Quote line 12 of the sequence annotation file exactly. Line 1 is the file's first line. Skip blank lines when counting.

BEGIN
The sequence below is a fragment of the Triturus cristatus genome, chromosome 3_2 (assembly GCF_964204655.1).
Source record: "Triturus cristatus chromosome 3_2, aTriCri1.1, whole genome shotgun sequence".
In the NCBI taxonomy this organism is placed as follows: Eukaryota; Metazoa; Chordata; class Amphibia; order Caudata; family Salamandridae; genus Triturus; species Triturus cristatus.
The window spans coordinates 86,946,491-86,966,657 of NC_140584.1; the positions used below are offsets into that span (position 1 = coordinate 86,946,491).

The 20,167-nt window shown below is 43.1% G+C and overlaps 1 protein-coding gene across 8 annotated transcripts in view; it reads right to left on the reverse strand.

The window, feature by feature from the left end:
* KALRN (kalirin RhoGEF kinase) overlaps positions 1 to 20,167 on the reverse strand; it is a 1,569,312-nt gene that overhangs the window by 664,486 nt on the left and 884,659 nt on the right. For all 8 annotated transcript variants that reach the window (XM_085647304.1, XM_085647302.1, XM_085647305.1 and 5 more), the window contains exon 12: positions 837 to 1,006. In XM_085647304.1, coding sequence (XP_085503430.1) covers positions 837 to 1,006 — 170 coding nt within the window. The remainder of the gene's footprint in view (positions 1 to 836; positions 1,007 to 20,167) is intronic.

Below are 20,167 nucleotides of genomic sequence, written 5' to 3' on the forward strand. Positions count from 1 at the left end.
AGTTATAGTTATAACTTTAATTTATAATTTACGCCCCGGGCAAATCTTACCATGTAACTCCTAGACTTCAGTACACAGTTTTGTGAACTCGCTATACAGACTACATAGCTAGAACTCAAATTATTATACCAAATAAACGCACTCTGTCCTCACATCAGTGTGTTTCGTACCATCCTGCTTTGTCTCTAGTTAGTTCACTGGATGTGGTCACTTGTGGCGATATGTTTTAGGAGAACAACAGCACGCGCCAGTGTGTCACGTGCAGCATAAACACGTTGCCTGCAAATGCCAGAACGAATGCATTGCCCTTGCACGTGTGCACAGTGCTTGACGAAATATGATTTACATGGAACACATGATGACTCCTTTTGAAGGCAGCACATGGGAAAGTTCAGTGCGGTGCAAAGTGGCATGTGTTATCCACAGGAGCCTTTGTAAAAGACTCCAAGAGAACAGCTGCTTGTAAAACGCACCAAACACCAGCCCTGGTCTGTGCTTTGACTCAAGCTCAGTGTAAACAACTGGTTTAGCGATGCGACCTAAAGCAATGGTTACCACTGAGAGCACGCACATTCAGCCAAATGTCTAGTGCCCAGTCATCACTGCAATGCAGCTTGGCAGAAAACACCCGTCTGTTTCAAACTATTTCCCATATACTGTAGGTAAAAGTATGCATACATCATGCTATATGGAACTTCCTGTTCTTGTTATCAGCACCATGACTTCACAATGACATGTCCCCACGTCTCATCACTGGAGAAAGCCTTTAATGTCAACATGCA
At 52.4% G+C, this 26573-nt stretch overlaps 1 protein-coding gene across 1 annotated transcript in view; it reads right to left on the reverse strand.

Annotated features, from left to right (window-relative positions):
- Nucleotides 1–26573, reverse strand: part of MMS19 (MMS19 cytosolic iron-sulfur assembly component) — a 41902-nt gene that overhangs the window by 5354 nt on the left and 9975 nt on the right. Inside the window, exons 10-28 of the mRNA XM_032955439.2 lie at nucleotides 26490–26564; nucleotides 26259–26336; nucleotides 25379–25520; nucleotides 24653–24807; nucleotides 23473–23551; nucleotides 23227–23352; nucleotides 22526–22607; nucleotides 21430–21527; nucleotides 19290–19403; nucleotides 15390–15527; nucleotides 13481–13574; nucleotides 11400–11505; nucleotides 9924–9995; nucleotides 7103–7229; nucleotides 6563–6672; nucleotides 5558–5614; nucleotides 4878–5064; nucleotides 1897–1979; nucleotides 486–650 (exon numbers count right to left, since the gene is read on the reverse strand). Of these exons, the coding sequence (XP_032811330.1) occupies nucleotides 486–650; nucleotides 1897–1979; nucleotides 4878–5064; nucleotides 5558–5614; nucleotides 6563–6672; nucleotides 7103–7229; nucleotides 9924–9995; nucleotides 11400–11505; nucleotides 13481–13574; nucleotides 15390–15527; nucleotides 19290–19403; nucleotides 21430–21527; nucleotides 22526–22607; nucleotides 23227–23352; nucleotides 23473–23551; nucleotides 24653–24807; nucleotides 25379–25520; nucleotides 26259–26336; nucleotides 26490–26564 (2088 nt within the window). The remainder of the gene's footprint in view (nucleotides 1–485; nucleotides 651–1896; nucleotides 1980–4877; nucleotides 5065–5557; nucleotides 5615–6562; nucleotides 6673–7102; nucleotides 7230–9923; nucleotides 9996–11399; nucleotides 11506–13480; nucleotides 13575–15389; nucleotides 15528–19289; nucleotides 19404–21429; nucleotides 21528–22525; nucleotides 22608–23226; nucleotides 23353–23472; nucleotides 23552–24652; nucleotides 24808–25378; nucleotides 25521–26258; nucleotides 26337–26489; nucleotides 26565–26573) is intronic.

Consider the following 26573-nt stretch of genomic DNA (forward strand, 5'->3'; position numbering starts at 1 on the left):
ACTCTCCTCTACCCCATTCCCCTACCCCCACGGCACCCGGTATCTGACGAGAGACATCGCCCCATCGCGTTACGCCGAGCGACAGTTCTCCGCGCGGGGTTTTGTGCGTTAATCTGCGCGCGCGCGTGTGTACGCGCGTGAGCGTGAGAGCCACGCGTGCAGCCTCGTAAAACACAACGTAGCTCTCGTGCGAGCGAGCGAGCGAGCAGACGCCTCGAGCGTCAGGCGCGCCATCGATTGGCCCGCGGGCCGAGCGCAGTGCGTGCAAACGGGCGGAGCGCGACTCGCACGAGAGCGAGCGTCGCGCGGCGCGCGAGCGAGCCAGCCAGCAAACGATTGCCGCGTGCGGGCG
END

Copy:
- Nucleotides 1–26573, reverse strand: part of MMS19 (MMS19 cytosolic iron-sulfur assembly component) — a 41902-nt gene that overhangs the window by 5354 nt on the left and 9975 nt on the right. Inside the window, exons 10-28 of the mRNA XM_032955439.2 lie at nucleotides 26490–26564; nucleotides 26259–26336; nucleotides 25379–25520; nucleotides 24653–24807; nucleotides 23473–23551; nucleotides 23227–23352; nucleotides 22526–22607; nucleotides 21430–21527; nucleotides 19290–19403; nucleotides 15390–15527; nucleotides 13481–13574; nucleotides 11400–11505; nucleotides 9924–9995; nucleotides 7103–7229; nucleotides 6563–6672; nucleotides 5558–5614; nucleotides 4878–5064; nucleotides 1897–1979; nucleotides 486–650 (exon numbers count right to left, since the gene is read on the reverse strand). Of these exons, the coding sequence (XP_032811330.1) occupies nucleotides 486–650; nucleotides 1897–1979; nucleotides 4878–5064; nucleotides 5558–5614; nucleotides 6563–6672; nucleotides 7103–7229; nucleotides 9924–9995; nucleotides 11400–11505; nucleotides 13481–13574; nucleotides 15390–15527; nucleotides 19290–19403; nucleotides 21430–21527; nucleotides 22526–22607; nucleotides 23227–23352; nucleotides 23473–23551; nucleotides 24653–24807; nucleotides 25379–25520; nucleotides 26259–26336; nucleotides 26490–26564 (2088 nt within the window). The remainder of the gene's footprint in view (nucleotides 1–485; nucleotides 651–1896; nucleotides 1980–4877; nucleotides 5065–5557; nucleotides 5615–6562; nucleotides 6673–7102; nucleotides 7230–9923; nucleotides 9996–11399; nucleotides 11506–13480; nucleotides 13575–15389; nucleotides 15528–19289; nucleotides 19404–21429; nucleotides 21528–22525; nucleotides 22608–23226; nucleotides 23353–23472; nucleotides 23552–24652; nucleotides 24808–25378; nucleotides 25521–26258; nucleotides 26337–26489; nucleotides 26565–26573) is intronic.